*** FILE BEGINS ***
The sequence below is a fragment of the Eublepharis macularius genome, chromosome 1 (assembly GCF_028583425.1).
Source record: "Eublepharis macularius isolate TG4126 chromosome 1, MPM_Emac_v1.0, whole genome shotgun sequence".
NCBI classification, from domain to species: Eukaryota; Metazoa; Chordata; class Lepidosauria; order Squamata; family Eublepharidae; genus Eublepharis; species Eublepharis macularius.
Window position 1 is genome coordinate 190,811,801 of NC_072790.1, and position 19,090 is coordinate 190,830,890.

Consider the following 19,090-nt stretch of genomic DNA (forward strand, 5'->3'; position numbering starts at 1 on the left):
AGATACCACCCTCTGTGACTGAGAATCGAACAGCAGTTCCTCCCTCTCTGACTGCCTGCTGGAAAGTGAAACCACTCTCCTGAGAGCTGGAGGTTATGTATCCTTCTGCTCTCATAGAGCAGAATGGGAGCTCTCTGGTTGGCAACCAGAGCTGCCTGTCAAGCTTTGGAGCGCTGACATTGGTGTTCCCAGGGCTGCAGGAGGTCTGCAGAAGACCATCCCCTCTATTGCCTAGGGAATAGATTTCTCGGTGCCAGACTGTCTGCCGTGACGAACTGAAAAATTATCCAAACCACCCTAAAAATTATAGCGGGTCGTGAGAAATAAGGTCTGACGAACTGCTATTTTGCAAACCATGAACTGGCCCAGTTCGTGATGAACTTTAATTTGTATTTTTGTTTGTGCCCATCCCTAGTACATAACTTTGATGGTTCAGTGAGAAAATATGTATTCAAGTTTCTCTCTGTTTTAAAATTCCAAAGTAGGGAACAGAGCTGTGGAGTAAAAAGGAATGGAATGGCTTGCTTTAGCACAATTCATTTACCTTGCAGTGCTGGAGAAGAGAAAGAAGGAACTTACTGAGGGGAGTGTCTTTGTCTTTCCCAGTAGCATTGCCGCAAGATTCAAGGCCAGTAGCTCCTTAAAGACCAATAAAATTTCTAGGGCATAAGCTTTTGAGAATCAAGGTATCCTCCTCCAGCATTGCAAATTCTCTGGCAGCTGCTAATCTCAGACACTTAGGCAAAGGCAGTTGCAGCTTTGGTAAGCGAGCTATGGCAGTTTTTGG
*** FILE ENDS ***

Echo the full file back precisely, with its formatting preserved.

The sequence below is a fragment of the Eublepharis macularius genome, chromosome 1 (assembly GCF_028583425.1).
Source record: "Eublepharis macularius isolate TG4126 chromosome 1, MPM_Emac_v1.0, whole genome shotgun sequence".
NCBI classification, from domain to species: Eukaryota; Metazoa; Chordata; class Lepidosauria; order Squamata; family Eublepharidae; genus Eublepharis; species Eublepharis macularius.
Window position 1 is genome coordinate 190,811,801 of NC_072790.1, and position 19,090 is coordinate 190,830,890.

Consider the following 19,090-nt stretch of genomic DNA (forward strand, 5'->3'; position numbering starts at 1 on the left):
AGATACCACCCTCTGTGACTGAGAATCGAACAGCAGTTCCTCCCTCTCTGACTGCCTGCTGGAAAGTGAAACCACTCTCCTGAGAGCTGGAGGTTATGTATCCTTCTGCTCTCATAGAGCAGAATGGGAGCTCTCTGGTTGGCAACCAGAGCTGCCTGTCAAGCTTTGGAGCGCTGACATTGGTGTTCCCAGGGCTGCAGGAGGTCTGCAGAAGACCATCCCCTCTATTGCCTAGGGAATAGATTTCTCGGTGCCAGACTGTCTGCCGTGACGAACTGAAAAATTATCCAAACCACCCTAAAAATTATAGCGGGTCGTGAGAAATAAGGTCTGACGAACTGCTATTTTGCAAACCATGAACTGGCCCAGTTCGTGATGAACTTTAATTTGTATTTTTGTTTGTGCCCATCCCTAGTACATAACTTTGATGGTTCAGTGAGAAAATATGTATTCAAGTTTCTCTCTGTTTTAAAATTCCAAAGTAGGGAACAGAGCTGTGGAGTAAAAAGGAATGGAATGGCTTGCTTTAGCACAATTCATTTACCTTGCAGTGCTGGAGAAGAGAAAGAAGGAACTTACTGAGGGGAGTGTCTTTGTCTTTCCCAGTAGCATTGCCGCAAGATTCAAGGCCAGTAGCTCCTTAAAGACCAATAAAATTTCTAGGGCATAAGCTTTTGAGAATCAAGGTATCCTCCTCCAGCATTGCAAATTCTCTGGCAGCTGCTAATCTCAGACACTTAGGCAAAGGCAGTTGCAGCTTTGGTAAGCGAGCTATGGCAGTTTTTGG